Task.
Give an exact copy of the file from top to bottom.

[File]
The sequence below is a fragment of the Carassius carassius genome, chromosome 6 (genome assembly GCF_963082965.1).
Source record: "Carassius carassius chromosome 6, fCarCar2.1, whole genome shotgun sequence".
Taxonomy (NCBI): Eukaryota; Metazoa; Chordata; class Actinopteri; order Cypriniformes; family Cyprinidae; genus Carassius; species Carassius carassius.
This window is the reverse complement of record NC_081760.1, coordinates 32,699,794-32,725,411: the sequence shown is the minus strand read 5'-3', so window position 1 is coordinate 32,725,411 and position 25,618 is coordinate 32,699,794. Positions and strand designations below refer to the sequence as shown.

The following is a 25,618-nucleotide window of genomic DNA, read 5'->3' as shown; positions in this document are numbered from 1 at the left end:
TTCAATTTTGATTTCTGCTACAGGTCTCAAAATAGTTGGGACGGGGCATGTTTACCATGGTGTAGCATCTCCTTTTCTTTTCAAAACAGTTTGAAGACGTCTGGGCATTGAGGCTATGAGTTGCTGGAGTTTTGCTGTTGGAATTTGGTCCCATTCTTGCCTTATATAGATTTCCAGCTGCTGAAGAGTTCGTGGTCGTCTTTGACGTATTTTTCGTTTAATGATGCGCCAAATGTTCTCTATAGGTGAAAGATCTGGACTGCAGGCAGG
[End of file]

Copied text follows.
The sequence below is a fragment of the Carassius carassius genome, chromosome 6 (genome assembly GCF_963082965.1).
Source record: "Carassius carassius chromosome 6, fCarCar2.1, whole genome shotgun sequence".
Taxonomy (NCBI): Eukaryota; Metazoa; Chordata; class Actinopteri; order Cypriniformes; family Cyprinidae; genus Carassius; species Carassius carassius.
This window is the reverse complement of record NC_081760.1, coordinates 32,699,794-32,725,411: the sequence shown is the minus strand read 5'-3', so window position 1 is coordinate 32,725,411 and position 25,618 is coordinate 32,699,794. Positions and strand designations below refer to the sequence as shown.

The following is a 25,618-nucleotide window of genomic DNA, read 5'->3' as shown; positions in this document are numbered from 1 at the left end:
TTCAATTTTGATTTCTGCTACAGGTCTCAAAATAGTTGGGACGGGGCATGTTTACCATGGTGTAGCATCTCCTTTTCTTTTCAAAACAGTTTGAAGACGTCTGGGCATTGAGGCTATGAGTTGCTGGAGTTTTGCTGTTGGAATTTGGTCCCATTCTTGCCTTATATAGATTTCCAGCTGCTGAAGAGTTCGTGGTCGTCTTTGACGTATTTTTCGTTTAATGATGCGCCAAATGTTCTCTATAGGTGAAAGATCTGGACTGCAGGCAGG